Business hopes Treasurer Scott Morrison’s new approach to “good” and “bad” debt won’t stop him reducing recurring government expenditure when he hands down his May budget.
But Labor says changing the debt goal posts is an admission of failure.
The government wants to better explain what is “good” and “bad” debt, making it clearer what government expenditure is contributing to investment and increasing productivity, and debt that is incurred in dealing with everyday spending.
“We all need to understand what is driving the growth in our public debt and we need to budget in a way that creates accountability for increasing public debt and the interest rate payments that go with it,” Mr Morrison told an Australian Business Economists lunch on Thursday.
Prime Minister Malcolm Turnbull likened it to a household that has taken on a loan to buy a home, undertaken renovations or bought into another investment, so the debt is matched by an asset.
But if you are running up debt to pay for a holiday, “you’re living beyond your means”.
Opposition Leader Bill Shorten said it was an admission of failure from a coalition that was voted into power in 2013 on the promise it would cut debt and deficit.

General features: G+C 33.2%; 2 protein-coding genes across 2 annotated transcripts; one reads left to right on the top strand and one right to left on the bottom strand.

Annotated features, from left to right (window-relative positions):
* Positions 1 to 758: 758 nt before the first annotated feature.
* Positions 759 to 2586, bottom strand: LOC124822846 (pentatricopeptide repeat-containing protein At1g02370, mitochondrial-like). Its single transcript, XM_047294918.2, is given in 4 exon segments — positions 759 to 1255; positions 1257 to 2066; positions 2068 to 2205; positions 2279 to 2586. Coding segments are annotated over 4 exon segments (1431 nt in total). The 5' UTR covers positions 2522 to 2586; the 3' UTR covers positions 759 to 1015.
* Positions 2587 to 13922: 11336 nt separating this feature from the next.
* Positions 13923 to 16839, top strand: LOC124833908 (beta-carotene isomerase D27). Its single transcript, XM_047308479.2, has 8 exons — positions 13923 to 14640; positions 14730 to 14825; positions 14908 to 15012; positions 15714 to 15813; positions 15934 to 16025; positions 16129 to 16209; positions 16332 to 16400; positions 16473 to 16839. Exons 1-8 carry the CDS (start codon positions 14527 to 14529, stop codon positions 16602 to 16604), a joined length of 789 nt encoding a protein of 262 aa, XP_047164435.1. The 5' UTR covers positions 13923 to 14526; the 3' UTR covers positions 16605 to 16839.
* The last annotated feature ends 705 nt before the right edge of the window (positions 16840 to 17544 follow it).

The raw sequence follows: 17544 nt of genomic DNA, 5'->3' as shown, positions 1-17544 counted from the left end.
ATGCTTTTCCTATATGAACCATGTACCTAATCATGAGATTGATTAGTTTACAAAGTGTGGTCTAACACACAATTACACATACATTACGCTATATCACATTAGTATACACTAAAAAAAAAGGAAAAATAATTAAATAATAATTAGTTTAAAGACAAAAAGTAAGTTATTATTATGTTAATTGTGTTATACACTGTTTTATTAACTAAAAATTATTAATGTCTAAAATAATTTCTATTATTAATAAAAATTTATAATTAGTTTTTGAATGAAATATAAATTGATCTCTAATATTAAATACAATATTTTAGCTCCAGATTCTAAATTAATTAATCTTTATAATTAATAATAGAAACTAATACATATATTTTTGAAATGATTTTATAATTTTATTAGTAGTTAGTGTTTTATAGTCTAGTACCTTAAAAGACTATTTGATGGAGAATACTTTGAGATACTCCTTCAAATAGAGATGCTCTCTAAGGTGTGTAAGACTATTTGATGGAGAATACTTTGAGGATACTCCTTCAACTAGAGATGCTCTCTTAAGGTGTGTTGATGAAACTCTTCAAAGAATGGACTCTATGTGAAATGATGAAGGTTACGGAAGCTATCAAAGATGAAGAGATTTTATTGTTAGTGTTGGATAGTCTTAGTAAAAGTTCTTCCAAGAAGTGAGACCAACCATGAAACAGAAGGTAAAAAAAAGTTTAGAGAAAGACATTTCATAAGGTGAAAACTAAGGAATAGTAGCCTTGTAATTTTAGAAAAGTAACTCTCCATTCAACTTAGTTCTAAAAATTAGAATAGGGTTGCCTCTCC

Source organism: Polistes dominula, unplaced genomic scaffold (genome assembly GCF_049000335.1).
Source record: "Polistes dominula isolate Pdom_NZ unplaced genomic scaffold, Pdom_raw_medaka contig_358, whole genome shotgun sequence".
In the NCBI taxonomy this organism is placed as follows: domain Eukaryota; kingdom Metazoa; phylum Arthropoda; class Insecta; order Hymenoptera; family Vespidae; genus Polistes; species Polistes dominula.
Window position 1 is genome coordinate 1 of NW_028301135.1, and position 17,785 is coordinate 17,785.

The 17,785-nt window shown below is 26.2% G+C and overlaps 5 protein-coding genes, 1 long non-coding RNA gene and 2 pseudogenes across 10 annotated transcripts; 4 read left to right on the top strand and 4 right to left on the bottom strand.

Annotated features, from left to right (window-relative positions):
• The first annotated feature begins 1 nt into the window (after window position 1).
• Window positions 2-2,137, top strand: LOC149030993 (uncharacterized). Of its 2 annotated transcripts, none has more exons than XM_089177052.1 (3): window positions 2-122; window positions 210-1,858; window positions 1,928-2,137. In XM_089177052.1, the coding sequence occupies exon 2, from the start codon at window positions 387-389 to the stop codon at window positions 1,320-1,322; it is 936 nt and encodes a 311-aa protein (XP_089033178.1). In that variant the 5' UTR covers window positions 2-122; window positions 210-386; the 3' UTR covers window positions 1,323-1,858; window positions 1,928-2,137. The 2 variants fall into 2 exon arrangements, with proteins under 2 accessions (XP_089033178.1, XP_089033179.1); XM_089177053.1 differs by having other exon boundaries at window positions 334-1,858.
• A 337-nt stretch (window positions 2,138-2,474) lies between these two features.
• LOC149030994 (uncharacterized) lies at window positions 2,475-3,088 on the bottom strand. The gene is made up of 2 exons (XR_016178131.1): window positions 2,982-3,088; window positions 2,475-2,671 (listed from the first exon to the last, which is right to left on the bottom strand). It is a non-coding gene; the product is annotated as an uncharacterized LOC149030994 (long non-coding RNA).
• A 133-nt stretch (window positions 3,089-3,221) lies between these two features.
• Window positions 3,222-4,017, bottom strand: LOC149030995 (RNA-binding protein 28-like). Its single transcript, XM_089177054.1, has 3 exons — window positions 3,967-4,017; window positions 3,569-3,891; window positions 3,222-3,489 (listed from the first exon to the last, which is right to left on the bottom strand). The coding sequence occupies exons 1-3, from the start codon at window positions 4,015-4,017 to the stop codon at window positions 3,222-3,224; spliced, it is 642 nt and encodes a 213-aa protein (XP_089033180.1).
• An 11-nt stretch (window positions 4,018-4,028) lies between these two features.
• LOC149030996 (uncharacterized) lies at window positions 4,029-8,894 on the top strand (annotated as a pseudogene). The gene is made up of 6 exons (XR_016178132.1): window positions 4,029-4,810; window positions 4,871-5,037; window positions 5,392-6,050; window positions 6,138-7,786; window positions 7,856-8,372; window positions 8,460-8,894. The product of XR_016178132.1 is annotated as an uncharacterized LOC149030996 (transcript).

“Today, the prime minister and the treasurer are changing the goal posts,” Mr Shorten told reporters in Melbourne.
Shadow treasurer Chris Bowen has no problem with enhanced transparency in budget reporting.
“But if the government thinks their answer to the debt and deficit disaster that they invented is just to change the accounting mechanisms and hope nobody notices … they are not making the tough decisions when it comes to budget repair,” he told reporters in Sydney.
Australian Chamber of Commerce and Industry boss James Pearson welcomed the treasurer’s decision to differentiate the two types of debt.
“We hope this is accompanied by a budget that reduces recurrent expenditure to a sustainable level and no longer adds to Australia’s ‘bad debt,” he told AAP.
“We can achieve this through greater public sector efficiency, tightened eligibility for government programs and greater competition in the provision of government services.”
The treasurer chose his final set-piece speech before the budget to announce Chris Jordan had been re-appointed as the taxation commissioner for another seven years after his strong leadership in implementing new multinational tax avoidance laws.
“As Cronulla Sharks number one ticket holder I know how important it is to keep a winning team together and Chris Jordan has been an important part of that winning team,” Mr Morrison said.